--Cash Value Life Insurance (biggest scam!!)
    --Return of Premium Insurance (second biggest scam!!)
    IN fact, if your financial professional pushes or makes one of these products as his first suggestion--RUN and find another advisor. They are the type seeking the higher commission I mentioned before.
    --Guaranteed % return (They only guarantee you a certain percent because they will invest in a better investment choice that they know they will definitely get a return higher than the percent they told you. So, at a young age where investment risk is acceptable, why not invest in the choice that will get higher?

    Good luck!
     
  12. VANewbie

    VANewbie Devotee

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    Dec 29, 2010

    Paperheart thanks for all your advice. Would you say its safe to trust someone at my bank or Edward Jones. I really know nothing and everything I read makes no sense to me. So I really am going in this naive young girl.

    I'm leaning toward a Roth IRA or mutual fund.
     
  13. smalltowngal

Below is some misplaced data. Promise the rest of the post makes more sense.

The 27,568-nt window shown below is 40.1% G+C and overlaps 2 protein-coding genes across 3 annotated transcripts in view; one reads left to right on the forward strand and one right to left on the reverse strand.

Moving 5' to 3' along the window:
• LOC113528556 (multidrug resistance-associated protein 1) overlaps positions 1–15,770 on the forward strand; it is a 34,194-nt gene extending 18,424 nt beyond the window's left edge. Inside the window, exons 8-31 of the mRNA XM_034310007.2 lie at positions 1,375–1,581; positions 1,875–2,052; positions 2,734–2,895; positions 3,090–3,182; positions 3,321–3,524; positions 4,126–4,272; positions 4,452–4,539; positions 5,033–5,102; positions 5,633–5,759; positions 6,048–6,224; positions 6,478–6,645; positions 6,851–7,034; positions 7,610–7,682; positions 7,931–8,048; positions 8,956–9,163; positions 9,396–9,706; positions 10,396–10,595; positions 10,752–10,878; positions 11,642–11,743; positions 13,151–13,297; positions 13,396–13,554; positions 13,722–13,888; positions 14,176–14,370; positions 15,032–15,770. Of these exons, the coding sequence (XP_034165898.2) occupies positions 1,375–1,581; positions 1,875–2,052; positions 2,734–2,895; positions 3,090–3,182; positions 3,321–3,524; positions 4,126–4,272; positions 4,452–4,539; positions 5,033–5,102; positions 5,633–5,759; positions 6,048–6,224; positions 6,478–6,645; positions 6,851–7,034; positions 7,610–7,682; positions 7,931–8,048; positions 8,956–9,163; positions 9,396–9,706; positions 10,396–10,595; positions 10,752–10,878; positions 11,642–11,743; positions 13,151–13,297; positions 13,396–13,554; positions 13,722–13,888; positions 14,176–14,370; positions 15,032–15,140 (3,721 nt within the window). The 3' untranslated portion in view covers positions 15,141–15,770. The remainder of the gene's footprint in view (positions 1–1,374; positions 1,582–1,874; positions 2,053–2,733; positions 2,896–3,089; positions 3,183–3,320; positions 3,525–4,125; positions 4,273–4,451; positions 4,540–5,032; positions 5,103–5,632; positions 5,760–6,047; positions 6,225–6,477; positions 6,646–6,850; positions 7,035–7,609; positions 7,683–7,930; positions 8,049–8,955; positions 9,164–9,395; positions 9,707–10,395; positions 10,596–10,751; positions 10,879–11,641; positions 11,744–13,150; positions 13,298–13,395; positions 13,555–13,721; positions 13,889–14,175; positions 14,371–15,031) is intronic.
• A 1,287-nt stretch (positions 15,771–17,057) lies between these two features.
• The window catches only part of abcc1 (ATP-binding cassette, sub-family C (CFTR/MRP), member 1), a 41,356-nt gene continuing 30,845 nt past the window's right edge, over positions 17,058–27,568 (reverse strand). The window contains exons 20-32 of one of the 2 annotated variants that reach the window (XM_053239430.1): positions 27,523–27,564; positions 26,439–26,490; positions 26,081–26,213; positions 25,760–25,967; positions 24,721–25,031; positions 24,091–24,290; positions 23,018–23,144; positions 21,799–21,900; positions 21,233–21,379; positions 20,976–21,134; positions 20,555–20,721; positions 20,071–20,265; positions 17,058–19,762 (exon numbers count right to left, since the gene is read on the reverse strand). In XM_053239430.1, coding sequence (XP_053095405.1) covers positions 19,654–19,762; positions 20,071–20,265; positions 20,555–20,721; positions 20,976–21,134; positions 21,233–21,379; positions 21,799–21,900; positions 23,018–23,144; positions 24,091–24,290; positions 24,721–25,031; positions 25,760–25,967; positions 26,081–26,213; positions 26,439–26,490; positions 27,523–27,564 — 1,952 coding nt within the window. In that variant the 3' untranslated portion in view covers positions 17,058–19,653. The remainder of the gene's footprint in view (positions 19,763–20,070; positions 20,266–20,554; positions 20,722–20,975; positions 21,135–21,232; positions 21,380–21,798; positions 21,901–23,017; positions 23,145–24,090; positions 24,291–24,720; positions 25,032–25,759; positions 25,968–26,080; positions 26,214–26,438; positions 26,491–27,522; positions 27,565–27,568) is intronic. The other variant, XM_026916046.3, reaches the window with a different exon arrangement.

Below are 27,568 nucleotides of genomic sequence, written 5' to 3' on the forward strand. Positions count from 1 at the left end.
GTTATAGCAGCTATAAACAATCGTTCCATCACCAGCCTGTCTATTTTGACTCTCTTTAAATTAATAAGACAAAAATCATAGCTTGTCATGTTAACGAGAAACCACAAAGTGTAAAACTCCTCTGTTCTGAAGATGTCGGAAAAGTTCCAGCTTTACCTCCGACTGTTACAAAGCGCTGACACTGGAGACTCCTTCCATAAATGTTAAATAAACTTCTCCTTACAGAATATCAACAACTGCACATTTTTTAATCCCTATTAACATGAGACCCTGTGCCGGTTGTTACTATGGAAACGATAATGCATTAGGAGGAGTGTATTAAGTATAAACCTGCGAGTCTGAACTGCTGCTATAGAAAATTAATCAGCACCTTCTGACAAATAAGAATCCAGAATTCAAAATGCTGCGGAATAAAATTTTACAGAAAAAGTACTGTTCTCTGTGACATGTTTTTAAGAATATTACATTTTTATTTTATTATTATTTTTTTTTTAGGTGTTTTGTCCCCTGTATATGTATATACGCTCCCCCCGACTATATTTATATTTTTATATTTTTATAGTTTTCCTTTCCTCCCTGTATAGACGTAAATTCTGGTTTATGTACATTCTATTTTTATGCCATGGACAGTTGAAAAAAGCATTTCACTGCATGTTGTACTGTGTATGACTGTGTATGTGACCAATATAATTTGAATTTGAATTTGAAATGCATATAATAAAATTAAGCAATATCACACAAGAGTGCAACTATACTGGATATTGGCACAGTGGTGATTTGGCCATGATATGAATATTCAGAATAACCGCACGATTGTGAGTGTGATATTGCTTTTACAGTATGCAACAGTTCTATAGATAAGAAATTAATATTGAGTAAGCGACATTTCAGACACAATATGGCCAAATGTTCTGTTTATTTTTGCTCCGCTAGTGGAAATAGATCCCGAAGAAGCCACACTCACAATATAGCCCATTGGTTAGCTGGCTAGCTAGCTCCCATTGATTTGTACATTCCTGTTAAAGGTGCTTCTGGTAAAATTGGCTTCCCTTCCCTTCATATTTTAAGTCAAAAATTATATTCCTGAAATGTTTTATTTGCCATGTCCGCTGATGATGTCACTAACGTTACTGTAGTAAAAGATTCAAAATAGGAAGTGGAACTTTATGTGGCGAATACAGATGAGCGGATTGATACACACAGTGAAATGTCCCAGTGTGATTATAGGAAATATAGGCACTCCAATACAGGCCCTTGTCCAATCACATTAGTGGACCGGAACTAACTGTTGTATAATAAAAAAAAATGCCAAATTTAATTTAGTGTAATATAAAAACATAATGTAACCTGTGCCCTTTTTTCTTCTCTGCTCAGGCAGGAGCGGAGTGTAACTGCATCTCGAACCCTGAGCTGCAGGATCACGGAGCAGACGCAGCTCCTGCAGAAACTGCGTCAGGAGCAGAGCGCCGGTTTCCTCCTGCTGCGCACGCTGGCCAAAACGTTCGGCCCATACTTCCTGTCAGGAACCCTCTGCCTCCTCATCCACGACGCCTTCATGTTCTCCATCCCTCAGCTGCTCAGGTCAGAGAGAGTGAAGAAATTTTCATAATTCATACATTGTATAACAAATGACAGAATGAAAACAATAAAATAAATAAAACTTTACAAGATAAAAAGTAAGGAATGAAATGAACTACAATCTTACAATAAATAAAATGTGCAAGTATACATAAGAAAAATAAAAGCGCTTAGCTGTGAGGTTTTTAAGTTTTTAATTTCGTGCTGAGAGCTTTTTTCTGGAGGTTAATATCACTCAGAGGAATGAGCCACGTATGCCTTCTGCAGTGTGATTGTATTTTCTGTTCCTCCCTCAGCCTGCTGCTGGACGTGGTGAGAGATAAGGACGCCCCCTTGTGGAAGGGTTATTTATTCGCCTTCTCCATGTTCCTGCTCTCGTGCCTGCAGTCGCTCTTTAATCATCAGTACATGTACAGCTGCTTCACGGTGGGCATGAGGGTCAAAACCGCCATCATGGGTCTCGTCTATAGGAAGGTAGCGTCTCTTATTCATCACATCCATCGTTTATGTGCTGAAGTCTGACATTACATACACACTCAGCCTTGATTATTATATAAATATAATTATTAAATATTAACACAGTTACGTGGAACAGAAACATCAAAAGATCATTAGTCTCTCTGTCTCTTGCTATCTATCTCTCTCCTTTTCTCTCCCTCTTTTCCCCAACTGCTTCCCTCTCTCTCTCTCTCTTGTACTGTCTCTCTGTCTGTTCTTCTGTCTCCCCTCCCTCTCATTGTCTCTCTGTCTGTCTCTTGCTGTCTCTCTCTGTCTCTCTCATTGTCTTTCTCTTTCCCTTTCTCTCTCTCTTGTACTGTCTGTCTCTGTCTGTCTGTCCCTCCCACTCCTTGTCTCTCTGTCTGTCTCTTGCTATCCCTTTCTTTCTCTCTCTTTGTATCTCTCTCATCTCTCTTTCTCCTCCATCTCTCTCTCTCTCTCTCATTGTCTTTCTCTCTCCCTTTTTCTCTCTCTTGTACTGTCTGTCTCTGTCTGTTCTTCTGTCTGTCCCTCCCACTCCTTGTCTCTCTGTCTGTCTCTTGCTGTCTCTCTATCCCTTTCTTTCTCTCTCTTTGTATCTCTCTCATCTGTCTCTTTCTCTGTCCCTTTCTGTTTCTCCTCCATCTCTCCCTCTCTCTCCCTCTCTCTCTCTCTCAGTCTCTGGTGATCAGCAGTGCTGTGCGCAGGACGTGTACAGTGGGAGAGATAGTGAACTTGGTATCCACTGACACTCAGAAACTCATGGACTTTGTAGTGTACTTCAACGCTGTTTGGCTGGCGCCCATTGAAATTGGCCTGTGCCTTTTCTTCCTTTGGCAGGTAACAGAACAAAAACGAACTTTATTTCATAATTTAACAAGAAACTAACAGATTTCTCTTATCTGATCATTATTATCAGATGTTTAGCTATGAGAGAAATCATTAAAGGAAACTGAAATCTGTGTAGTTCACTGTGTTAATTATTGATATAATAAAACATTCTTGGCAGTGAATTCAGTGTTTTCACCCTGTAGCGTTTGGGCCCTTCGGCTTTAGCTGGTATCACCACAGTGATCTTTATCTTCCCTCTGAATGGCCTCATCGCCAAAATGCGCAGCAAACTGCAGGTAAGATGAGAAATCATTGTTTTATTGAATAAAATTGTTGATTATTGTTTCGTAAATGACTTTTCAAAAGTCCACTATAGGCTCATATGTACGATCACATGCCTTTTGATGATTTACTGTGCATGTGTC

smalltowngal Multitudinous

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    My mom did mutual funds that paid well. And thanks again for starting this thread. I think I'm going to make an appt at Edward Jones to get a game plan together.
     
  14. KinderCowgirl

    KinderCowgirl Phenom

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    Dec 29, 2010

    Very interesting Paperheart, thank you!

    I have an IRA that was about $2,000 to start-I have some money with RS Investments and some with Fidelity. It took a hit like everything did with the market the way it's been the past few years, but it's still a nice little nest egg for the future.

    My father does the whole stock market thing. I look at it like gambling, unless you have the time and energy to really follow the trends. I keep telling him every year around August/September to buy stock in the aspirin companies-because that's when teachers go back to school! ;)
     
  15. McKennaL

    McKennaL Groupie

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    Dec 29, 2010